On May 28, America bid farewell to Waystar Royco. Legacy media is unceremoniously toppled by a “4chan Swede” and the Roy kids come out empty-handed (not literally — they’re still loaded).
The resolution of the GoJo merger unspools in the final episode of “Succession” with an exponential absurdity that stuffs every moment of its 90-minute runtime with even more shifting loyalties, power plays and brutal verbal takedowns than we have come to expect. Structured like a series of vignettes, the episode, titled “With Open Eyes,” glides between the storied locales of the show’s past, leveraging physical nostalgia factor to both cut deeper and keep viewers on their toes.
After taking an (extremely) brief hiatus for Logan’s (Brian Cox) funeral, the kids are once again in panic mode at the episode’s outset. Roman (Kieran Culkin) has absconded to their mother Caroline’s (Harriet Walter) Barbados mansion. Here, she tends to his wounds with her signature maternal warmth, which involves delegating eye drop duties to her husband because “There’s just something about eyes. They just kind of, ugh, revolt me.”
Shiv (Sarah Snook) and Kendall (Jeremy Strong) each fly out to woo Roman and his vote. At the dinner table, they make little headway, falling into the usual petty spats and peacocking.
Back in New York, Matsson (Alexander Skarsgård) takes the temperature of Tom’s (Matthew Macfadyen) willingness to be a “pain sponge” as GoJo’s potential American CEO, a gig Shiv has been shamelessly, and headlessly, in pursuit of. The conversation, perhaps one of the most sinister in the show’s history, culminates in Matsson making explicit his sexual desire for Shiv — then offering her husband the job.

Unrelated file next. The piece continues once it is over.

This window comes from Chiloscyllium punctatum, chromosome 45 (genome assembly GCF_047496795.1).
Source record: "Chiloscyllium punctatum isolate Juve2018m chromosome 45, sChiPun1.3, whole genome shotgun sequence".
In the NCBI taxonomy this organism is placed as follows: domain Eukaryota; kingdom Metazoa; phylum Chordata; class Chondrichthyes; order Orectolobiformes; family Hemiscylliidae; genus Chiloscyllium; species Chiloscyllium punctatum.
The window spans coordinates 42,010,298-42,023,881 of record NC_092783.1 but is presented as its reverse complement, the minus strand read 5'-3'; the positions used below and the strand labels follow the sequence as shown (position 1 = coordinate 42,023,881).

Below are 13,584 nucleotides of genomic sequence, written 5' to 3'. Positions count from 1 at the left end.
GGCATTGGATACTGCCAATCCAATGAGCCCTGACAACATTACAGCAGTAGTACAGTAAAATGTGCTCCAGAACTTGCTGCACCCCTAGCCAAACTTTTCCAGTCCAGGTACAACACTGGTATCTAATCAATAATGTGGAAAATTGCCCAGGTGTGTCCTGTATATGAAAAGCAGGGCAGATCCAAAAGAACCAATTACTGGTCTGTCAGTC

The siblings catch wind of Matsson’s betrayal from Cousin Greg (Nicholas Braun) and his deft use of Google Translate. After getting played like “a pregnant cello,” in Roman’s words, Shiv reallies herself with her brothers and the three plot a plan to block the deal, but not without an internal power struggle amuse bouche.
In terms of who wants it the most, it’s always been Kendall. In Barbados, audiences get a fuller picture of why. Logan “promised” it to him when he was seven years old, and having experienced the lowest lows of any of the characters, it’s his whole reason to live. Shiv and Roman grapple with whether or not to give Kendall the company before they eventually crown him with a “meal fit for a king.”
Becoming wise to what has long been clear to viewers, Shiv and Roman (and maybe a little tiny bit Kendall) realize that the job sucks. “You get the bauble. It’s haunted and cursed and nothing will ever go right, but yeah, enjoy your bauble,” Roman says. Their nihilism — born out of extreme excess of wealth and power and a lack of love — maybe doesn’t ever get absorbed by Kendall in the way that it does for the other two, and it’s going to take something drastic to uproot the myth that he is “the eldest boy!”
And nothing is more drastic than the reality that it never could have been any of them. Waystar Royco was always going to die at the hands of an outside actor and “interchangeable modular part(s)” like Matsson and Tom. The eldest boy never really stood a chance.
“Succession” leaves off in unknown territory, each sibling left out in one way or another from the next chapter. Roman melancholically sips a martini at a nearby bar, Kendall again loiters precariously near a body of water (don’t worry, Colin is closeby) and Shiv — in perhaps the most upsetting turn of all — is the CEO’s pregnant wife, almost (but not quite) holding hands with him in the backseat of a limo.